Opening Up The Toolbox:
Options to Fix Sleep Apnea
Obstructive Sleep Apnea (OSA) is the Rodney Dangerfield of medical conditions. It gets no respect, and it gets mistreated more often than it gets appropriately treated.
It’s no wonder that 80% of Americans who suffer with OSA aren’t being diagnosed. And the 20% who are diagnosed are more likely than not to be shoved in a one-size-fits-all box they’re not meant to fit in.
The current standard of care for OSA patients is a one-size-fits-none approach. There is typically three different scenarios that someone with OSA experiences.
- Someone who potentially has OSA walks into a sleep center, they will be walking out with a CPAP machine...guaranteed.
- Someone who potentially has OSA walks into a dental sleep practice, there is a high probability they will be walking out with an oral appliance.
- Someone who potentially has OSA walks into a typical ENT practice, they will be walking out with a head buzzing full of information, and a body still suffering with a broken airway.
The reality for all these patients is that their throats are too narrow for their bodies. 70-80% of these same patients have noses that aren’t adequately patent during sleep.
No oral appliance or CPAP machine can work properly and efficiently without a well-functioning nose. Yet, how many dental sleep and sleep med docs properly evaluate and correct nasal airway obstruction prior to placing a patient into a treatment modality?
I think we all know the true answer...
Why is this?
OSA is an ENT issue that is almost never adequately addressed by an ENT. For reasons having to do with medical turf battles and ENT apathy, OSA has been almost abandoned by the ENT community at large.
Who suffers because of this? The patients who are being sent down a one-way street to frustration and failure.
Sleep Apnea: A Ticking Time Bomb
To put it bluntly: if a patient is tossed an oral appliance or CPAP machine and wished, “good luck,” they either learn to live with the frustration of the device or the misery of their OSA. With a malfunctioning nasal airway, they are destined to fail. This is a band-aid approach, not a root cause solution. What’s worse, patients are left feeling dismissed and hopeless. Like they’re the failure.
But there’s something even bigger at play here. Bigger than quality of life issues — I’m talking about years of life left to live. Every time you brush off another patient by providing them a remedy not primed for success, you’re nudging them one step closer to detonation. Because as we all know, OSA is like a ticking time bomb.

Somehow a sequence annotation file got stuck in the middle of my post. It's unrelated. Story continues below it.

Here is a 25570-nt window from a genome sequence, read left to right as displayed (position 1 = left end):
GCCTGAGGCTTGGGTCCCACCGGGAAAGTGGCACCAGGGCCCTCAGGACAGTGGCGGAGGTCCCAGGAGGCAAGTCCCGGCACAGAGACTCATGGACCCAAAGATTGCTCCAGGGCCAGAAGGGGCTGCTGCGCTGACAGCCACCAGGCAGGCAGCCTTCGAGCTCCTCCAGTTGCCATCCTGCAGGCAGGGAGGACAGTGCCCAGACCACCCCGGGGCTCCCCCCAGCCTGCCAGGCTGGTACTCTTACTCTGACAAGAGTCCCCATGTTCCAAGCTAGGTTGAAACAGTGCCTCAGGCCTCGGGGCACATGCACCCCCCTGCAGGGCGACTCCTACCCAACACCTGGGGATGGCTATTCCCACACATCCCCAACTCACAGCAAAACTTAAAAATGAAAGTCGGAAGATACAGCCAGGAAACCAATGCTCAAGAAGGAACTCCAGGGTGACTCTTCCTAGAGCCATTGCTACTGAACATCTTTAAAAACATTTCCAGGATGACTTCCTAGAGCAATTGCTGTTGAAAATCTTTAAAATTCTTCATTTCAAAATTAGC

Every mistreated case is one more daughter who loses her father to a heart attack before he gets to walk her down the aisle.
It’s one more grandchild who will never know his grandmother because she died from a stroke before he was born.
It’s one more parent who loses their battle with diabetes before their kids even graduate from high school.
Tick. We’re failing our patients.
Tick. They’re paying the price.
Tick. Because the solution is all too often doomed to fail.
Millions of people are suffering and dying from OSA and its comorbidities, but dental sleep, sleep med, and ENTs are so caught up in their own ways of thinking that they’ve got blinders on. They’re unwilling to give up a little ground in order to bring to light a better way.
Opening Up The ENT Toolbox
At ADVENT, a practice I founded in 2004, we’ve pioneered a much different model than the typical ENT practice that you grew up with. In fact, throat surgery is what we do the least. Our paradigm starts with getting the nose working properly first, most often with simple, in-office procedures. Only then do we clear a patient to move into an oral appliance or other OSA treatment.
We've made a shift. We approach OSA more holistically on behalf of our patients, together. Rather than treating a singular part of the issue — the collapsing airway — with our limited resources, we instead focus on solving the upstream issue, the obstructed nose, prior to treating the throat issue. It really is simple, we focus on healing our patients.
Until sleep centers, sleep dentists, and typical ENTs acknowledge the limitations of the tools in their toolboxes, they will continue to fail…and the patients will continue to feel the brunt of it.
This is not to say that oral appliances and CPAPs never work — don't write them off at all. It’s just that they’re working against an issue that remains often unidentified and massively untreated. You cannot address an airway problem downstream with an oral appliance or CPAP if upstream the airway is restricted.
The bottom line is this: oral appliances cannot work adequately if nasal airway obstruction is not addressed first. Solutions must be built around addressing the anatomical problems at multiple levels.
It must be our mission to treat OSA in a way that works for the patient. Appliances can be a highly effective solution when coupled with a properly working nose. Let’s use our power together to change the trajectory of this highly mistreated disease and deliver an undeniable improved quality of life to the people that desperately need it.